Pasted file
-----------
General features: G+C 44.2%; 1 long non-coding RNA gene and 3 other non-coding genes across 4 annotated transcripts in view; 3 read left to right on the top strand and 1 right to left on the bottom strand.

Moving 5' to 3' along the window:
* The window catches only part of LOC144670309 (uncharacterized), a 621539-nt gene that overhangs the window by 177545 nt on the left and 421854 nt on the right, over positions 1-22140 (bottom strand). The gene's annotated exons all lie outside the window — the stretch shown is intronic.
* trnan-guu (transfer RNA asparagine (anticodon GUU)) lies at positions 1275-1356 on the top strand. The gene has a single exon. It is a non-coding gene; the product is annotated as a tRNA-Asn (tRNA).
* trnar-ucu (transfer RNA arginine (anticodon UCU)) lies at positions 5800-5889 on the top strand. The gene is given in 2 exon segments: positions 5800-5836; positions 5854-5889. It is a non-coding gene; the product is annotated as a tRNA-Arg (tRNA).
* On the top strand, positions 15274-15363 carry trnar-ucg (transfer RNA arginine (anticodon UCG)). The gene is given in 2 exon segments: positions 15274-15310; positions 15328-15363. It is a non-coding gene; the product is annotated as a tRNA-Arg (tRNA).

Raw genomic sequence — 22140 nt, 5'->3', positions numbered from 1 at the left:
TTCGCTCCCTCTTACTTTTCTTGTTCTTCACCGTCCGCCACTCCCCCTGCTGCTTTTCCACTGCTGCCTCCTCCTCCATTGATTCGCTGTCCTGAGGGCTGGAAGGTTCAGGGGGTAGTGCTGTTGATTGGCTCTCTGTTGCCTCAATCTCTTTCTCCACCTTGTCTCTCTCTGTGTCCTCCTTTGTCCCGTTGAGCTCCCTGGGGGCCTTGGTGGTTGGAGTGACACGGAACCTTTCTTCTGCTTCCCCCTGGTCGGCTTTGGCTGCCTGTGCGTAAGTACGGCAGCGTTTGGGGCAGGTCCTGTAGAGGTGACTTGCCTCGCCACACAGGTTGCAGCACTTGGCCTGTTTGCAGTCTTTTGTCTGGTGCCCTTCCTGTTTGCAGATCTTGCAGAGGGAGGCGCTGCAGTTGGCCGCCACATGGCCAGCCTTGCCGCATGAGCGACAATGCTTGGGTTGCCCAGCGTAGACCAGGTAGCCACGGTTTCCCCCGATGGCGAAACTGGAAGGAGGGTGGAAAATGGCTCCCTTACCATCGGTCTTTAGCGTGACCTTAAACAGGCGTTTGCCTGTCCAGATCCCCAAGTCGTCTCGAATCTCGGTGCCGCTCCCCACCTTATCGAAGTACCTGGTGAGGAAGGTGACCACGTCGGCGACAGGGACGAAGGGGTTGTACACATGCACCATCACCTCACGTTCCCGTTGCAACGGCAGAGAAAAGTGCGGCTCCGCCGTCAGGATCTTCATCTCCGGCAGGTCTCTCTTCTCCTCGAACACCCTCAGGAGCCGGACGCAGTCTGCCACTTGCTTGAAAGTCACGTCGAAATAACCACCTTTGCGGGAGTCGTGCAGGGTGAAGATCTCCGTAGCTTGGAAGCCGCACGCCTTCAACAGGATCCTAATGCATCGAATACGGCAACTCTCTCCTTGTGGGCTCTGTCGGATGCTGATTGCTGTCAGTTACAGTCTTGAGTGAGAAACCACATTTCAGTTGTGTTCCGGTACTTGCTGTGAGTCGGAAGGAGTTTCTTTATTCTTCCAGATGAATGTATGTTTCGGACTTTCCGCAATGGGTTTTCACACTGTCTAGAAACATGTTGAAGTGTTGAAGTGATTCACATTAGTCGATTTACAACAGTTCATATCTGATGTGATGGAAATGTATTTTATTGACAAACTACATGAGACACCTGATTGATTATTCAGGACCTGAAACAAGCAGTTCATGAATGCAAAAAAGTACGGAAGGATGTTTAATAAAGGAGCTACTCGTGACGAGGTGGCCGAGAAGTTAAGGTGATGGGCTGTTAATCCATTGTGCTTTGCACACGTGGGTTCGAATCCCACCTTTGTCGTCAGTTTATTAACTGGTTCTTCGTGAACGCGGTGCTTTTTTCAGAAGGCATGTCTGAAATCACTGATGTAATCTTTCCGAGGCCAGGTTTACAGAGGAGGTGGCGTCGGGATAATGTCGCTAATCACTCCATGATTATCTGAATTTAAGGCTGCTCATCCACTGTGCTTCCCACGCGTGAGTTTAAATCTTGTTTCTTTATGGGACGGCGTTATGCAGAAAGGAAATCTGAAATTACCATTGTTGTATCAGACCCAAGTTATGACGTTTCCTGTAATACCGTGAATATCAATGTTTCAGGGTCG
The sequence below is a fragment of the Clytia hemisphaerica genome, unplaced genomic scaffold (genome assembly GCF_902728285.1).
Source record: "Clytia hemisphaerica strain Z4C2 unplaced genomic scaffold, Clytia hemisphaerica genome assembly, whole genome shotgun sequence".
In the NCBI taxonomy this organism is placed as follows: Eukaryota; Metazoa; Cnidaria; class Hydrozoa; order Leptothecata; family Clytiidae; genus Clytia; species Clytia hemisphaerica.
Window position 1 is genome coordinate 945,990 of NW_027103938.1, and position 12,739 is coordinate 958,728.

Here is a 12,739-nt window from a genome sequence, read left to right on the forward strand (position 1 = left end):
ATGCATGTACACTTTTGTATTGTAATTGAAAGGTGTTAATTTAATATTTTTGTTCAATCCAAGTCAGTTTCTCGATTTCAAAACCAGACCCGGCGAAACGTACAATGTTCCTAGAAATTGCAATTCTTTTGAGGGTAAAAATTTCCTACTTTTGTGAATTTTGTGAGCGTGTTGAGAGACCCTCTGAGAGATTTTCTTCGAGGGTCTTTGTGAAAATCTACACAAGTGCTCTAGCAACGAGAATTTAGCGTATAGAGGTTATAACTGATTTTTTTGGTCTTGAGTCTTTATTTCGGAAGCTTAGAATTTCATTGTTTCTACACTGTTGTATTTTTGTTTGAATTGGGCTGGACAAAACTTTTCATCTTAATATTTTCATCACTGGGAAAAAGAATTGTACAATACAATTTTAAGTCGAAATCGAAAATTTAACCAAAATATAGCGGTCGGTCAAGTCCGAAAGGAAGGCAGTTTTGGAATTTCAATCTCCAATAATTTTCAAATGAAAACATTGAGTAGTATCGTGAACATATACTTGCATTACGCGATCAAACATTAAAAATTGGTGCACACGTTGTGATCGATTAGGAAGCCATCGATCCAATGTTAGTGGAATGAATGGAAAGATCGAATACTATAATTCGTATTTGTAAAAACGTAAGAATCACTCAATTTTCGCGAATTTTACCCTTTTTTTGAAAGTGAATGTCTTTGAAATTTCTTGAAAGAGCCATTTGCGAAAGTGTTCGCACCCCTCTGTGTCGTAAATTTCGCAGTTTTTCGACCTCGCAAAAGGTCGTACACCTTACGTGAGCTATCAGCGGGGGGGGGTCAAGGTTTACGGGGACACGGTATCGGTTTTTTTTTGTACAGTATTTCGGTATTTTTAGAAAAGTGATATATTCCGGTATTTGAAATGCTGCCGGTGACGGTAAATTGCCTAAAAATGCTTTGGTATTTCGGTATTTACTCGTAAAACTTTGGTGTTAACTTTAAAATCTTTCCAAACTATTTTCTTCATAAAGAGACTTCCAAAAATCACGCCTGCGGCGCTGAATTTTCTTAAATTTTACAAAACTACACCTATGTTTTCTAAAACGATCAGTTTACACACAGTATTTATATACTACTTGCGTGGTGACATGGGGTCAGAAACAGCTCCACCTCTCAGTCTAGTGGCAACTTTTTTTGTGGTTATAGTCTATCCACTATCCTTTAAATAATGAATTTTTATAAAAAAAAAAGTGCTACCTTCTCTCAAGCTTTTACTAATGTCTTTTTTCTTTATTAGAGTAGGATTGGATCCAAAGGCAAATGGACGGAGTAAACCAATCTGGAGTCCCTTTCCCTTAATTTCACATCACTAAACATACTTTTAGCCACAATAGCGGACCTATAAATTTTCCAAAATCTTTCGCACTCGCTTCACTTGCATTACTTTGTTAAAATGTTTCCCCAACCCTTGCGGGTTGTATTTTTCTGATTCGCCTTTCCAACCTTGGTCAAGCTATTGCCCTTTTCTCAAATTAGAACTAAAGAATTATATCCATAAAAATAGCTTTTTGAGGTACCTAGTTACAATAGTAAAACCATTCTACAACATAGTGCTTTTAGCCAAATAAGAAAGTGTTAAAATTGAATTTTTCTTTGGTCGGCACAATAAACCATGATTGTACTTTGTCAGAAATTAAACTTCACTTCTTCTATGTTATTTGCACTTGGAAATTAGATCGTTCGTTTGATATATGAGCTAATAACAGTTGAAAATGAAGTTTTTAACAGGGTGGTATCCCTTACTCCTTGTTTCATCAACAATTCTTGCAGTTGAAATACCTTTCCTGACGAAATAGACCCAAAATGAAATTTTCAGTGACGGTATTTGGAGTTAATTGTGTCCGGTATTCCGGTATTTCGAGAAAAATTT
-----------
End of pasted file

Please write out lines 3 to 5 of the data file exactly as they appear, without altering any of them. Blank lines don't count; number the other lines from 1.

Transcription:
* The window catches only part of LOC144670309 (uncharacterized), a 621539-nt gene that overhangs the window by 177545 nt on the left and 421854 nt on the right, over positions 1-22140 (bottom strand). The gene's annotated exons all lie outside the window — the stretch shown is intronic.
* trnan-guu (transfer RNA asparagine (anticodon GUU)) lies at positions 1275-1356 on the top strand. The gene has a single exon. It is a non-coding gene; the product is annotated as a tRNA-Asn (tRNA).
* trnar-ucu (transfer RNA arginine (anticodon UCU)) lies at positions 5800-5889 on the top strand. The gene is given in 2 exon segments: positions 5800-5836; positions 5854-5889. It is a non-coding gene; the product is annotated as a tRNA-Arg (tRNA).